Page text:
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Raging river leaves lasting wake

By Staff
RISING WATERS Residents of Shubuta watch from a boat landing as the Chickasawhay River rises up over its banks in April 2003. Photo by Paula Merritt/The Meridian Star
By Steve Gillespie / staff writer
April 6, 2004
SHUBUTA A year ago, schools in Clarke County were closed and many residents left their homes riding in boats instead of cars to escape the rising waters of the Chickasawhay River.
At least 75 Clarke County homes were damaged last year by flood waters that rolled south along the river, affecting residents in Enterprise, Stonewall, Quitman, DeSoto and Shubuta before flowing into Wayne County.
Most of the homes damaged by flood water were in Enterprise and Stonewall in the northern part of the county, said Lindy Slay, Clarke County emergency management director.
Slay became emergency management director in October; he was the county's volunteer fire coordinator at the time of last year's flooding.
Sheriff's deputies, volunteer firefighters, state conservation officers and neighbors pitched in to protect people and property before, during and after the waters came in April.
The Key Chapter of the American Red Cross set up a shelter for flood victims in the Multi-Purpose Building behind the Shubuta Volunteer Fire Department.
Rains begin
It all began one year ago today, when torrential, drenching storms from a warm front soaked East Mississippi and dumped nearly 10 inches of rain on some parts including 9.12 inches in Meridian.
By the next day, some streets and roads in Lauderdale County and Meridian were impassable from rising flood water. The Sowashee Creek, the city's main drainage canal, jumped its banks and flooded homes.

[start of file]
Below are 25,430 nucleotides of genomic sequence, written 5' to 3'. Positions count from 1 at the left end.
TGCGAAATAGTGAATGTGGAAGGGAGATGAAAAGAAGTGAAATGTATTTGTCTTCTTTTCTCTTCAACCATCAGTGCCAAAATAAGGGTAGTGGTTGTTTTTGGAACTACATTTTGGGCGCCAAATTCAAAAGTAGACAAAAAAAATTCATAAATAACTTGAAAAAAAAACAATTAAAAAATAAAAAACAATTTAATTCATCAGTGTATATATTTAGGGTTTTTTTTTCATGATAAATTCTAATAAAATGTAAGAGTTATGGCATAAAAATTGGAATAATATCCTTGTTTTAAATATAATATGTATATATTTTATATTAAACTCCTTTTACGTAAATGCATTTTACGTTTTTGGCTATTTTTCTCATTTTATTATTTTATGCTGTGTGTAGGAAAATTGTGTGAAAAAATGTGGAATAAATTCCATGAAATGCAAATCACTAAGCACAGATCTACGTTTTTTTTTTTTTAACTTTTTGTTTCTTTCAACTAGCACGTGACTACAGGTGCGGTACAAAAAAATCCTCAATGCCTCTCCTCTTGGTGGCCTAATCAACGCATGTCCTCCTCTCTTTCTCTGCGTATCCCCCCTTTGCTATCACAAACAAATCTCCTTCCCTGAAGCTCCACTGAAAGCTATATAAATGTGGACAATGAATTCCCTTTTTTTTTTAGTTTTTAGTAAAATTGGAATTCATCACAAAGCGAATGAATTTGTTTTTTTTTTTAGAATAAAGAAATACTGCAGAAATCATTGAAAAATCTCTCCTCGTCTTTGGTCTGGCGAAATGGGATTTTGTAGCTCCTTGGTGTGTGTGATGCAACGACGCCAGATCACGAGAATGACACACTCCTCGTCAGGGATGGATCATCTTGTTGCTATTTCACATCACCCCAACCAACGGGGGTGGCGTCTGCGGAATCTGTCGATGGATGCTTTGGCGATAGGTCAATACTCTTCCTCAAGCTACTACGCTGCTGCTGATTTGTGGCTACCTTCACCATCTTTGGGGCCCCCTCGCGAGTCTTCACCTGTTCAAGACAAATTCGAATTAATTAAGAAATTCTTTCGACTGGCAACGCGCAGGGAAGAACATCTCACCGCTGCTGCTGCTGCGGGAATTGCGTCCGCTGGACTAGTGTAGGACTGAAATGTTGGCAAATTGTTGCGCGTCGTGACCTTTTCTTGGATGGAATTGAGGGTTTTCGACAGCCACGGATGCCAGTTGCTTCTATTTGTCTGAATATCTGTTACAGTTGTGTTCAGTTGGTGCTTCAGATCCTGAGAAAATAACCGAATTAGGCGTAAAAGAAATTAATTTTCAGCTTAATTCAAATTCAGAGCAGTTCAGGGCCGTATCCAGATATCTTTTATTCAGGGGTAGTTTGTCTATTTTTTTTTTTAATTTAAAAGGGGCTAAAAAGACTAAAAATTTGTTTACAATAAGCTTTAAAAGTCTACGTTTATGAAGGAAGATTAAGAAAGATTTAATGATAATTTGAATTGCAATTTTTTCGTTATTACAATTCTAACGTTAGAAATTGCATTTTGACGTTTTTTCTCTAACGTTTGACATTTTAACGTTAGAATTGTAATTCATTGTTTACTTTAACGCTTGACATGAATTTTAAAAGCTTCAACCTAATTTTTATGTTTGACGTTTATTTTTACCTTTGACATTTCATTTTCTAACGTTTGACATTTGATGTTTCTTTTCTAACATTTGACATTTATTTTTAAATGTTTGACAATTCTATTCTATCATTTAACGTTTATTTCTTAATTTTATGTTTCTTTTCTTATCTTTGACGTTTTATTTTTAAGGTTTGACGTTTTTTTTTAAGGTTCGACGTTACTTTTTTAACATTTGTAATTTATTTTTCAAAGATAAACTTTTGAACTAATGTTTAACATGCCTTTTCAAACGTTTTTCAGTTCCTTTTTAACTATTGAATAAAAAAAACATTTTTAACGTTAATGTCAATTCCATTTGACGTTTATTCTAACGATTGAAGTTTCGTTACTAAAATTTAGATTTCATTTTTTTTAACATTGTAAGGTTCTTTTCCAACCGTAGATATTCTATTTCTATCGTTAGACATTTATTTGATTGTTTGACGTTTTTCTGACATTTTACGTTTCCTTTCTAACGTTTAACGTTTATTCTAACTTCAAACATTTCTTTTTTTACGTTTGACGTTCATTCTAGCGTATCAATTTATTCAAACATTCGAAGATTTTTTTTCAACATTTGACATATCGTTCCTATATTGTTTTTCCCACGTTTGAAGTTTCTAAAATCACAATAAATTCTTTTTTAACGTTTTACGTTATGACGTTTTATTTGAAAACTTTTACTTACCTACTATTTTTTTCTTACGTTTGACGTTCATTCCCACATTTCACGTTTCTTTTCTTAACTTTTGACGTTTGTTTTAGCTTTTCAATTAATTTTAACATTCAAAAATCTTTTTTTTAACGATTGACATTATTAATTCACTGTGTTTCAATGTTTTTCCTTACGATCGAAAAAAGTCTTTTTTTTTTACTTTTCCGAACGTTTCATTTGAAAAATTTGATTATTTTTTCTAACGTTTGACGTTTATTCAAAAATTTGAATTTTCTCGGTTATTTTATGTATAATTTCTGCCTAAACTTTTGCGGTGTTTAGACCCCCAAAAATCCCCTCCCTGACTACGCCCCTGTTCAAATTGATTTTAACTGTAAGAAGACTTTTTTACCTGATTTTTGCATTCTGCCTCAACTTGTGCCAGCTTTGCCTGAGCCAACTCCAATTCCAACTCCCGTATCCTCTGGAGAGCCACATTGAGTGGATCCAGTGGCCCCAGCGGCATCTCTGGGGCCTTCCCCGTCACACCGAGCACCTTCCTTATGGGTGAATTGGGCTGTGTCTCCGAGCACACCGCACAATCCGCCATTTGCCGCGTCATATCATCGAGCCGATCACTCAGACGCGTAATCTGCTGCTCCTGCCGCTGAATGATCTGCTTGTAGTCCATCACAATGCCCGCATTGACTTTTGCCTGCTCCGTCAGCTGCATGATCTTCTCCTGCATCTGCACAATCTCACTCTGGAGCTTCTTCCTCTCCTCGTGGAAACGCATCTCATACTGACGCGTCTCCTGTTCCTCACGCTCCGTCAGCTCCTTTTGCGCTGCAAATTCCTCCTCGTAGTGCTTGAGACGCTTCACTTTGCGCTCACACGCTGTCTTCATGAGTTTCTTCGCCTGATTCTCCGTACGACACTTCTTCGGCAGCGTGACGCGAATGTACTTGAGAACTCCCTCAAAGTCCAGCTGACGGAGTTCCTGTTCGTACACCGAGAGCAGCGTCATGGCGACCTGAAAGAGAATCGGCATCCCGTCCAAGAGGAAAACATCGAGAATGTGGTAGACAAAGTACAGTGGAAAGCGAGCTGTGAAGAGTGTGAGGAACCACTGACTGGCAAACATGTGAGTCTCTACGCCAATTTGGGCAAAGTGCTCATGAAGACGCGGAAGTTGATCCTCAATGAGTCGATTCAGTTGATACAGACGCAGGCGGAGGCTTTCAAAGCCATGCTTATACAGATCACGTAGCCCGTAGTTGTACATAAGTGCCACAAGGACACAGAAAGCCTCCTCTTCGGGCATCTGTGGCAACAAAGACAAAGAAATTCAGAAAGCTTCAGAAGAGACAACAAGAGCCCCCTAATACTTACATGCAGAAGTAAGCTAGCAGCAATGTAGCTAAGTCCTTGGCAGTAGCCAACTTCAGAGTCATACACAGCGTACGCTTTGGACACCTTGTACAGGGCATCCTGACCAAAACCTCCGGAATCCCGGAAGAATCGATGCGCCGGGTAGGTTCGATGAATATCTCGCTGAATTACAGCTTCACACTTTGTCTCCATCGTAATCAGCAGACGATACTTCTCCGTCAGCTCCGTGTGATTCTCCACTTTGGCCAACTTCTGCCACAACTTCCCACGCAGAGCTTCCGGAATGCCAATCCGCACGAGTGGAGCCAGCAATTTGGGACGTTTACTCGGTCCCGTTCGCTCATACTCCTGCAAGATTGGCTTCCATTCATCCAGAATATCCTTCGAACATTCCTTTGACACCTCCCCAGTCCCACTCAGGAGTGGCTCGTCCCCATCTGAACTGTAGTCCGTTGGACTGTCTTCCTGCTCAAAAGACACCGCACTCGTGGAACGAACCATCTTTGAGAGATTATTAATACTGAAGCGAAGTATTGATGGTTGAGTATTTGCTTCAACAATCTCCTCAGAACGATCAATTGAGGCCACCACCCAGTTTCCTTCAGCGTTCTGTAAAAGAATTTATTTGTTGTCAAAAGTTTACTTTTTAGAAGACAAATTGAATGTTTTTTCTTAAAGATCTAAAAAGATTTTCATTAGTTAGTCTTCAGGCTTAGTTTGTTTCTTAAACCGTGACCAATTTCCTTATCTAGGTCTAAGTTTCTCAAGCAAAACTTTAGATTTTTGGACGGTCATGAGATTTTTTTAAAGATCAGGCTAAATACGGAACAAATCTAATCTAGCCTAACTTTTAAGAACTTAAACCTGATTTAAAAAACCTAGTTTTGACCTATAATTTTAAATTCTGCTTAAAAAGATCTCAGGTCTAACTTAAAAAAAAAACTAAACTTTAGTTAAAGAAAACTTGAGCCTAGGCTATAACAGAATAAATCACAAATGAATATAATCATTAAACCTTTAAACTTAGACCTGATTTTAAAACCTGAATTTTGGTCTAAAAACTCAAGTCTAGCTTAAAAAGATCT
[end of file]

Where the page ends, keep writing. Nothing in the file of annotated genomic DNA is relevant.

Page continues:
Storm runoff channeled through the city and emptied into the Chickasawhay River. Then, later in the week, the storm runoff sent the Chickasawhay out of its banks in Clarke and Wayne counties.
Some called it a 100-year flood one followed three weeks later, on April 24, when additional torrential rains brought more flooding to Meridian, Lauderdale County and eventually along the Chickasawhay.
Marcus Chapman, a volunteer firefighter in Shubuta, had been on the job about three months when the floods hit along the Chickasawhay the first time.
He said he helped establish the Red Cross shelter and that he spent most of his time helping families move to higher ground and filling sandbags to place around low-lying houses.
Avoiding floods
Beatrice McCarty, 65, of 138 East St., has seen many floods in her time and was one of several Shubuta residents who moved to higher ground when the Chickasawhay River rose.
McCarty stayed with her daughter in the neighboring Red Hill community for about four days after family members packed her belongings in a moving van before the river crested.
Fortunately for McCarty, her home wasn't damaged by the flood but it was a close call. Said McCarty:"The water got around the house, but it didn't get in. It got a little bit in my carport."
A native of the Shubuta area, McCarty said last year was the third time rising water on the Chickasawhay forced her from her home. The last time was 1961, when residents endured a severe flood.
One flood problem remains unresolved today: Damage to the Meridian Southern Railway line between Meridian and Waynesboro. About 2,000 jobs held by Clarke and Wayne county residents depend on repairs to the line.
Economic development districts and boards of supervisors in Clarke and Wayne counties as well as the U.S. Army Corps of Engineers and the National Resource Conservation Service are looking for money to fund repairs.
Calm waters
This week, the Chickasawhay River is running calm and standing about 9 feet deep a sharp contrast from the rushing water that swept by Shubuta this time last year, cresting at 37.5 feet.
Clarke County Sheriff Todd Kemp said floods are always on the minds of Clarke County residents.
Slay said he would like to see additional river gauges posted along the Chickasawhay.
He said river gauges at Enterprise automatically phone river stages to the National Weather Service and the gauges at Shubuta are read manually. But he said there are no gauges on the river between the towns.